Cloud Gate is not a graphics-only test; it also does a physics test and the overall score is averaged somehow from all of the results. I've listed all three scores below, but I think the "overall" score is going to be most indicative of the kind of performance increase you can expect from installing one of these cards.

i3-4360 results (HD 4600 graphics):

Quick notes: systems specced with 8GB of RAM. Memory type was determined by reported clock speed and known video card configurations.

- HD 4600, DDR3-1600: 5973 (1.00) - Graphics 7132 - Physics 3809
- GT 730, 2GB DDR3: 5522 (0.92) - Graphics 6278 - Physics 3886
- R7 250, 2GB DDR3: 6925 (1.16) - Graphics 8953 - Physics 3864
- GTX 750, 1GB GDDR5: 11387 (1.91) - Graphics 28650 - Physics 3663
- GTX 750Ti, 2GB GDDR5: 12739 (2.07) - Graphics 34469 - Physics 3973

Well. Some interesting results in their database here, and it confirms my suspicions (and those of many others) that a card with DDR3 is absolutely not worth the cost of entry at this point. The GT 730 with DDR3 is actually slower than the HD 4600 on the i3-4360. The R7 250 with DDR3 is a marginal improvement over the HD 4600 - but given the prices of these cards, you'd be paying near $100 for a 15% improvement in performance. Figure that in actual games, not synthetics, this difference might be even smaller, and I can easily say it's just not worth the cost.

The 750 and 750ti are really the best option if your case has room for a double-slot low profile card. If it doesn't, well, I couldn't find numbers for a GDDR5 730 or 250 with the i3-4360, but I did find some on the Ivy Bridge proc. Read on!

i3-3225 results (HD 4000 graphics):

Quick notes: systems specced with 8GB of RAM. Memory type was determined by reported clock speed and known video card configurations. R7-250 results come from a system with an i3-3240 (100MHz faster) so may be slightly askew. GT 740 results from a system using i3-3220; same clock speed as 3225 but has onboard HD 2500 instead of HD 4000.

- Baseline HD 4000, DDR3-1600: 4533 (1.00) - Graphics 5133 - Physics 3218
- GT 730, 1GB GDDR5: 7578 (1.67) - Graphics 11949 - Physics 3324
- GT 740, 2GB of GDDR5: 8447 (1.86) - Graphics 15117 - Physics 3320
- R7 250, 1GB of GDDR5: 8824 (1.95) - Graphics 16021 - Physics 3431
- GTX 750, 2GB GDDR5: 10676 (2.36) - Graphics 28903 - Physics 3329
- GTX 750ti, 2GB GDDR5: 11407 (2.52) - Graphics 35552 - Physics 3378

I was able to find results for a GT 730 with GDDR5 and it paints a pretty compelling picture: even though those cards have a 64-bit memory interface, it manages to punch a full 66% faster, overall, than the HD 4000 graphics. A 730 might be worthwhile for an Ivy Bridge system, but not a big bump for a Haswell proc with HD 4600.

Also, you'll notice the GT 740 is marginally faster than the GT 730 when both are using GDDR5, but the R7 250 still has a slight advantage - seems the 64-bit GDDR5 interface is a pretty good match for the 384SP config in the 730, and the 740, with the same amount of SPs, isn't really able to make use of the extra bandwidth from the 128-bit config. Looks like the "sweet spot" of bandwidth will be somewhere in the 60GB/s range.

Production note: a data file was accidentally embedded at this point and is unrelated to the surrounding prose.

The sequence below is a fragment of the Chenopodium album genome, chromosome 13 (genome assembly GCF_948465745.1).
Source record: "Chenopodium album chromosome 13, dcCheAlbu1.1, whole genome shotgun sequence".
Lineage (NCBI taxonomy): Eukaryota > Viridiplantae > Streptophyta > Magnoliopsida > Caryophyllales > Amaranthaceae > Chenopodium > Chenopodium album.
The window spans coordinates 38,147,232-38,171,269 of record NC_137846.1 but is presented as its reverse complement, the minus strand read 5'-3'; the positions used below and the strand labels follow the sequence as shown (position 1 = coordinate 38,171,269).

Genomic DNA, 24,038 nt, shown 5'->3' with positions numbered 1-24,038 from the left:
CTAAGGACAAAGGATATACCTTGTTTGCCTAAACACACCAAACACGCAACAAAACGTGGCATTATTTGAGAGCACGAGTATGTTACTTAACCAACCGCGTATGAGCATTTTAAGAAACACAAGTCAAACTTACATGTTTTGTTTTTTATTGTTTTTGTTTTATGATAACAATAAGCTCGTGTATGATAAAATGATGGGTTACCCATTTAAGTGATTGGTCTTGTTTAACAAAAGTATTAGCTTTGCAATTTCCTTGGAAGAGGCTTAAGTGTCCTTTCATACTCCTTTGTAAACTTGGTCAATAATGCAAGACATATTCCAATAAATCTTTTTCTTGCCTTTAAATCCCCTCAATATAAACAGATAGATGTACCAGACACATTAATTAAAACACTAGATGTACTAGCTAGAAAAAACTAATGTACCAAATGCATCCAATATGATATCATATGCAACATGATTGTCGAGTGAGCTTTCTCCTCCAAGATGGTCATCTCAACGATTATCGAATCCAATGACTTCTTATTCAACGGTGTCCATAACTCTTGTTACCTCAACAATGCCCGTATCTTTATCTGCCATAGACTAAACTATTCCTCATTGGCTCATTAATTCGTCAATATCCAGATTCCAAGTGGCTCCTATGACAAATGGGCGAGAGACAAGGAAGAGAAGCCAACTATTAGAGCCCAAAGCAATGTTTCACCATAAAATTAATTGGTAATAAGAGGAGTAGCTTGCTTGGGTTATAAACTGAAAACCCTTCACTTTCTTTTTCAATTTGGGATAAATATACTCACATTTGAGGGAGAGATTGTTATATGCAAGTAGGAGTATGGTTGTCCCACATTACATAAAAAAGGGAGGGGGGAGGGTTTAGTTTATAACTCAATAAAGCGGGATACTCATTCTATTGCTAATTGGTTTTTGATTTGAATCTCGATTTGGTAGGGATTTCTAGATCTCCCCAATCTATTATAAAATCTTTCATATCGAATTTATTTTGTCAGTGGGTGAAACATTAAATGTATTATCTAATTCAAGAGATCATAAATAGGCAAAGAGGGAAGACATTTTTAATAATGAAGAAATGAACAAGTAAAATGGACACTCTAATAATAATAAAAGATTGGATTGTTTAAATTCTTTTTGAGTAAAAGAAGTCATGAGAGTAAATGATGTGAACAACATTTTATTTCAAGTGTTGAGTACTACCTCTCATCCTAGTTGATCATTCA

i3-2100 results (HD 2000 graphics):

For the curious, before I jump into the numbers from the i3-2100, I checked the DB to see if there were comparable results for the HD 2000 vs HD 3000. There were, although they weren't "validated". The i3-2120 and i3-2125 are same clock speeds, but one has HD 2000 graphics and the other has HD 3000. I don't think the 3000 was as common in the low-end processors for Sandy Bridge, but honestly can't recall - I skipped from Clarkdale to Haswell on the desktop, with a big gap of "not paying attention to this stuff" in between.

- i3-2120, DDR3-1333, HD 2000: 2164 - Graphics 1992 - Physics 3107
- i3-2125, DDR3-1333, HD 3000: 3155 - Graphics 3150 - Physics 3173

Quick notes: the R7 250 results were found paired with an i3-2105 CPU, which has the same clock speed as the 2100 but HD 3000 graphics onboard. I figure it is comparable. The 750ti results came from a system with only 4GB of system RAM. Memory type was determined by reported clock speed and known video card configurations.

- HD 2000 with DDR3-1333: 2082 (1.00) - Graphics 1929 - Physics 2889
- GT 730, 2GB of GDDR3: 4729 (2.27) - Graphics 5733 - Physics 2933
- GT 730, 2GB of GDDR5: 7048 (3.39) - Graphics 11685 - Physics 2951
- R7 250, 1GB of GDDR5: 8013 (3.85) - Graphics 15859 - Physics 2934
- GTX 750, 1GB of GDDR5: 10179 (4.89) - Graphics 31616 - Physics 3018
- GTX 750 Ti, 2GB of GDDR5: 10724 (5.15) - Graphics 36271 - Physics 3095

overall

So the R7 250 is the definite winner for single-slot low-profile. If you're already on Haswell HD 4600 graphics, however, The roughly $100 one costs would be getting you about 50% more GPU performance. That's a tough call, but in that form factor, it's the best option. If these cards were priced a little better it'd be an easier choice, but even regular sized R7 250s are $80-$90, so we're not really looking at much of a premium for low profile format. The pricing makes less sense when compared to other equivalently priced cards. AMD needs to get these into the sub-$75 range and make them the new "bottom line" - much the same way NVIDIA has done with the GT 730 cards sitting in the $60-$70 range. Maybe they'll do that with the Rx 300 series.

The R7 250 looks like a much nicer proposition if you're using Ivy Bridge HD4000 (and obviously would be an even bigger upgrade for Sandy Bridge HD2000/3000, as well).